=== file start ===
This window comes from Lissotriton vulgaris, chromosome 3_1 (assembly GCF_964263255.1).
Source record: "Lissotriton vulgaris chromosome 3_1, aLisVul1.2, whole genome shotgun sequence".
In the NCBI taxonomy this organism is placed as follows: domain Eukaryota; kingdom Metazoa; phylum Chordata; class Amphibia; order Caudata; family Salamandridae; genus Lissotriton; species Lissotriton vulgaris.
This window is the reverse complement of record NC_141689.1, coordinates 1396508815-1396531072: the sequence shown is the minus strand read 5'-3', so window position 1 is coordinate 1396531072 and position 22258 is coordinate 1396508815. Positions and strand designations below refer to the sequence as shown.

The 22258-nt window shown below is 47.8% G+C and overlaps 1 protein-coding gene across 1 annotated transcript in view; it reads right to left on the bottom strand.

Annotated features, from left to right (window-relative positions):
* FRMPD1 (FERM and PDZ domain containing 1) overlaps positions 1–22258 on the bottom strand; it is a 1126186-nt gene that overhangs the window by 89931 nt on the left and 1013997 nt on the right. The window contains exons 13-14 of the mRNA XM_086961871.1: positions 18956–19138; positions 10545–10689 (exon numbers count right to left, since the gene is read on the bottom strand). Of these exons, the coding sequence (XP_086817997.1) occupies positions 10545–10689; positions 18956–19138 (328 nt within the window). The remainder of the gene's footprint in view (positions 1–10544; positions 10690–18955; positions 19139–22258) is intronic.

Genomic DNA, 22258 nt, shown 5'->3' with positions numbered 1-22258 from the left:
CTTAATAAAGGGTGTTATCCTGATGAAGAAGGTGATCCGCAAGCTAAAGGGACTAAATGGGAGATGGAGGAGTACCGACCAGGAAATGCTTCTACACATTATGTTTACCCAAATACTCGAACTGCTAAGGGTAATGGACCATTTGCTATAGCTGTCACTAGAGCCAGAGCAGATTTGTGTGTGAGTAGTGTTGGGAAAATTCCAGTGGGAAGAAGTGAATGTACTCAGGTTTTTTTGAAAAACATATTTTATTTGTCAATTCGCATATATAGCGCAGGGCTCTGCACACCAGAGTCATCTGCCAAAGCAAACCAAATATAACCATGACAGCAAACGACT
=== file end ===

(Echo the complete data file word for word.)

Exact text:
This window comes from Lissotriton vulgaris, chromosome 3_1 (assembly GCF_964263255.1).
Source record: "Lissotriton vulgaris chromosome 3_1, aLisVul1.2, whole genome shotgun sequence".
In the NCBI taxonomy this organism is placed as follows: domain Eukaryota; kingdom Metazoa; phylum Chordata; class Amphibia; order Caudata; family Salamandridae; genus Lissotriton; species Lissotriton vulgaris.
This window is the reverse complement of record NC_141689.1, coordinates 1396508815-1396531072: the sequence shown is the minus strand read 5'-3', so window position 1 is coordinate 1396531072 and position 22258 is coordinate 1396508815. Positions and strand designations below refer to the sequence as shown.

The 22258-nt window shown below is 47.8% G+C and overlaps 1 protein-coding gene across 1 annotated transcript in view; it reads right to left on the bottom strand.

Annotated features, from left to right (window-relative positions):
* FRMPD1 (FERM and PDZ domain containing 1) overlaps positions 1–22258 on the bottom strand; it is a 1126186-nt gene that overhangs the window by 89931 nt on the left and 1013997 nt on the right. The window contains exons 13-14 of the mRNA XM_086961871.1: positions 18956–19138; positions 10545–10689 (exon numbers count right to left, since the gene is read on the bottom strand). Of these exons, the coding sequence (XP_086817997.1) occupies positions 10545–10689; positions 18956–19138 (328 nt within the window). The remainder of the gene's footprint in view (positions 1–10544; positions 10690–18955; positions 19139–22258) is intronic.

Genomic DNA, 22258 nt, shown 5'->3' with positions numbered 1-22258 from the left:
CTTAATAAAGGGTGTTATCCTGATGAAGAAGGTGATCCGCAAGCTAAAGGGACTAAATGGGAGATGGAGGAGTACCGACCAGGAAATGCTTCTACACATTATGTTTACCCAAATACTCGAACTGCTAAGGGTAATGGACCATTTGCTATAGCTGTCACTAGAGCCAGAGCAGATTTGTGTGTGAGTAGTGTTGGGAAAATTCCAGTGGGAAGAAGTGAATGTACTCAGGTTTTTTTGAAAAACATATTTTATTTGTCAATTCGCATATATAGCGCAGGGCTCTGCACACCAGAGTCATCTGCCAAAGCAAACCAAATATAACCATGACAGCAAACGACT